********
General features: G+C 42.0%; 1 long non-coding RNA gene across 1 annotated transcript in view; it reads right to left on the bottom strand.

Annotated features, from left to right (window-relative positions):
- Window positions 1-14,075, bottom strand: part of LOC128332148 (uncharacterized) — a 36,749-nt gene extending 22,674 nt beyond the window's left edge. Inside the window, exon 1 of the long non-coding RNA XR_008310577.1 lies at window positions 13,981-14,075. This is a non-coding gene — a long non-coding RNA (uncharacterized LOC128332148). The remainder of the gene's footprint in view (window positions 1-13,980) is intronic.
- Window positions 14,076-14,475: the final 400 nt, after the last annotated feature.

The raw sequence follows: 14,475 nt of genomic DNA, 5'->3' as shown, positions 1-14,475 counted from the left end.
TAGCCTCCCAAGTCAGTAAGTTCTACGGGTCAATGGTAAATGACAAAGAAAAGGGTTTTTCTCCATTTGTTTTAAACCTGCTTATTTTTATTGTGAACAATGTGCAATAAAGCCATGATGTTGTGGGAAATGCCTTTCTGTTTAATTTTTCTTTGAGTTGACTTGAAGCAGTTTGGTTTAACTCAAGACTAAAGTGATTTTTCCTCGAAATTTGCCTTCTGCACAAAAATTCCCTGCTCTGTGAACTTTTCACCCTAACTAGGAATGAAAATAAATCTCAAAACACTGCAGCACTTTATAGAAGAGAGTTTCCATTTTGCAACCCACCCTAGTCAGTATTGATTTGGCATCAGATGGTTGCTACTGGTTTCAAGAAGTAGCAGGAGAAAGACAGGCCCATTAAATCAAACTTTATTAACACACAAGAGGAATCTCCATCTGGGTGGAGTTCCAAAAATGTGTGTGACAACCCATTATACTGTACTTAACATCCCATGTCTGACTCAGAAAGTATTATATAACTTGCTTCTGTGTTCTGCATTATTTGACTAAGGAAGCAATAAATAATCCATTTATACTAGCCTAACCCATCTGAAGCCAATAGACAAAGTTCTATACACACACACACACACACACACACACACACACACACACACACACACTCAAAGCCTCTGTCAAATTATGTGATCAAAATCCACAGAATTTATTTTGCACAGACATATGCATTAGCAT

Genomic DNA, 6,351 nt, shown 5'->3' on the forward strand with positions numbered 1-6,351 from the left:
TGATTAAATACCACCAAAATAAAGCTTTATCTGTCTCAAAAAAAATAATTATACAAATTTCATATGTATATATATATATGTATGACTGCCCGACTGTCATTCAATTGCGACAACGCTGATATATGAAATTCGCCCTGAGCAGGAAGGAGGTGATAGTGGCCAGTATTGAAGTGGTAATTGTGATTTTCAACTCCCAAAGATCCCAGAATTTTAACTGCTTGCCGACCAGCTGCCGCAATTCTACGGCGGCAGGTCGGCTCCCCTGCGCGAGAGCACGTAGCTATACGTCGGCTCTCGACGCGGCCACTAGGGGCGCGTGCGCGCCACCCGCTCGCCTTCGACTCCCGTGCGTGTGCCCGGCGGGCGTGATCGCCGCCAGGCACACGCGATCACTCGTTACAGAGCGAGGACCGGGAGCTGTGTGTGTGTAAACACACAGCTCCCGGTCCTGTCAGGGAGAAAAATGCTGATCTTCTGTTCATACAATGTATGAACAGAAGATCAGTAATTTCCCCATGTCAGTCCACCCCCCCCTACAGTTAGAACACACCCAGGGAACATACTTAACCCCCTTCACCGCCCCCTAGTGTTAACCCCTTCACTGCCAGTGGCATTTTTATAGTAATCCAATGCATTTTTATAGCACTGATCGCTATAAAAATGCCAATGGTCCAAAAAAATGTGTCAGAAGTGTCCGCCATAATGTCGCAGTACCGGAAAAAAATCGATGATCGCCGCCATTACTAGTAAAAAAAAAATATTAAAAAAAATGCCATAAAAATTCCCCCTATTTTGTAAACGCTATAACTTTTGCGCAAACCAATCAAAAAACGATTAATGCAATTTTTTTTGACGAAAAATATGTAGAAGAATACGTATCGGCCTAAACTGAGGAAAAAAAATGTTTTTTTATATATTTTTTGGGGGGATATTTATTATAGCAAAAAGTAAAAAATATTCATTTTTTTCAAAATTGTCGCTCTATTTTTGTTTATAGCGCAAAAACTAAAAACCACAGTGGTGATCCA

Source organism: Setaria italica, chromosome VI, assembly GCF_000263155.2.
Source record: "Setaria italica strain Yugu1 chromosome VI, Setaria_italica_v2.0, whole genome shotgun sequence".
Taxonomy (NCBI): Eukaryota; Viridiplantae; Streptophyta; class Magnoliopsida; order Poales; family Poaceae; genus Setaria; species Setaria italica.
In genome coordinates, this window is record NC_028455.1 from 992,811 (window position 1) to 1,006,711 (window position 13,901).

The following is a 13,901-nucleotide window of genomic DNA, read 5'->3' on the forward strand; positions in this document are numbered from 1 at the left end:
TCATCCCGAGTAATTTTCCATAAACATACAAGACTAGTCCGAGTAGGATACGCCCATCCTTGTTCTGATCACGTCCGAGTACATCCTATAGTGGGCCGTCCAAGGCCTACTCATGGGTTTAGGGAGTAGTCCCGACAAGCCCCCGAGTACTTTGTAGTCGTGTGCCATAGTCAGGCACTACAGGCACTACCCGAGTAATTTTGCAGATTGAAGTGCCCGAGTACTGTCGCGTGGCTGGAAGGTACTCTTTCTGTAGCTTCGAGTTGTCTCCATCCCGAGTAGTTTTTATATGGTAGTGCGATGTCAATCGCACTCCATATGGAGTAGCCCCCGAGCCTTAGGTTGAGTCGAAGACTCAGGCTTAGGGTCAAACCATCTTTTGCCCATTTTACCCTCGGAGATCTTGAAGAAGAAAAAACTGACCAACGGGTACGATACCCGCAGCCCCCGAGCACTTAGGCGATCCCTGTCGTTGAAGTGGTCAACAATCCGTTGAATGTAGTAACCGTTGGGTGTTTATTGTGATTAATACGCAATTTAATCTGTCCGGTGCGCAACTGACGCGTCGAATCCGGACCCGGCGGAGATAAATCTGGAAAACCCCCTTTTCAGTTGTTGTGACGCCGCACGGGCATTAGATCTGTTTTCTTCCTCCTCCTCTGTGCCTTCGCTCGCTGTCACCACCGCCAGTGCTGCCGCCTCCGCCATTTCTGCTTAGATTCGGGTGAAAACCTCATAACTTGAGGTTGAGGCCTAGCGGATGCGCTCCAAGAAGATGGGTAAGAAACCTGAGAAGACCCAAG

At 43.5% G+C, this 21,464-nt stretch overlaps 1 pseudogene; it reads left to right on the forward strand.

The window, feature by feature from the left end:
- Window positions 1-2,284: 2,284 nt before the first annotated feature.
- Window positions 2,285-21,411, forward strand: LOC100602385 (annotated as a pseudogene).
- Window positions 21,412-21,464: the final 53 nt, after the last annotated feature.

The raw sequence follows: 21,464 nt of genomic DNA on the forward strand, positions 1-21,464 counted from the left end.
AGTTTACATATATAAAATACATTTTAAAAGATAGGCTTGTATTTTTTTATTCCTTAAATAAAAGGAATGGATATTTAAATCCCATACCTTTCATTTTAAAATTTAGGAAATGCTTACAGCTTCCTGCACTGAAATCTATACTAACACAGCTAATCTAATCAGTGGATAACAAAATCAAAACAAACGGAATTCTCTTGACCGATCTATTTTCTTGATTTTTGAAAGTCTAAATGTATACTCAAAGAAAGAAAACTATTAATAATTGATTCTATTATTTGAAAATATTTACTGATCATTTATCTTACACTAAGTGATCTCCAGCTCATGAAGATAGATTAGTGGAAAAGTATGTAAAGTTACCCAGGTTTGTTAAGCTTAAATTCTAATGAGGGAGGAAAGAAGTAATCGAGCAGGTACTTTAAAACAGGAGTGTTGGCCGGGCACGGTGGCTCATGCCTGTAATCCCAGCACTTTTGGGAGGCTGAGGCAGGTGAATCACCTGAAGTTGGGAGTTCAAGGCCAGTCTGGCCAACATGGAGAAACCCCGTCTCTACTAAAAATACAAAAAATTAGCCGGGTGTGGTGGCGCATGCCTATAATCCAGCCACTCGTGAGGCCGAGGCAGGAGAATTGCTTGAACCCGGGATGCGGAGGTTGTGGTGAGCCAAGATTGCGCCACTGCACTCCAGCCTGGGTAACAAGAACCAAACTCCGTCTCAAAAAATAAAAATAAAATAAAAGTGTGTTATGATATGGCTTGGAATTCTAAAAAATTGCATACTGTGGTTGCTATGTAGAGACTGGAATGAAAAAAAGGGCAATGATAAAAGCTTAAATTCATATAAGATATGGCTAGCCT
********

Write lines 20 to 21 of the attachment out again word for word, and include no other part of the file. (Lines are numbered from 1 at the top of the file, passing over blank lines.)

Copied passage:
The raw sequence follows: 21,464 nt of genomic DNA on the forward strand, positions 1-21,464 counted from the left end.
AGTTTACATATATAAAATACATTTTAAAAGATAGGCTTGTATTTTTTTATTCCTTAAATAAAAGGAATGGATATTTAAATCCCATACCTTTCATTTTAAAATTTAGGAAATGCTTACAGCTTCCTGCACTGAAATCTATACTAACACAGCTAATCTAATCAGTGGATAACAAAATCAAAACAAACGGAATTCTCTTGACCGATCTATTTTCTTGATTTTTGAAAGTCTAAATGTATACTCAAAGAAAGAAAACTATTAATAATTGATTCTATTATTTGAAAATATTTACTGATCATTTATCTTACACTAAGTGATCTCCAGCTCATGAAGATAGATTAGTGGAAAAGTATGTAAAGTTACCCAGGTTTGTTAAGCTTAAATTCTAATGAGGGAGGAAAGAAGTAATCGAGCAGGTACTTTAAAACAGGAGTGTTGGCCGGGCACGGTGGCTCATGCCTGTAATCCCAGCACTTTTGGGAGGCTGAGGCAGGTGAATCACCTGAAGTTGGGAGTTCAAGGCCAGTCTGGCCAACATGGAGAAACCCCGTCTCTACTAAAAATACAAAAAATTAGCCGGGTGTGGTGGCGCATGCCTATAATCCAGCCACTCGTGAGGCCGAGGCAGGAGAATTGCTTGAACCCGGGATGCGGAGGTTGTGGTGAGCCAAGATTGCGCCACTGCACTCCAGCCTGGGTAACAAGAACCAAACTCCGTCTCAAAAAATAAAAATAAAATAAAAGTGTGTTATGATATGGCTTGGAATTCTAAAAAATTGCATACTGTGGTTGCTATGTAGAGACTGGAATGAAAAAAAGGGCAATGATAAAAGCTTAAATTCATATAAGATATGGCTAGCCT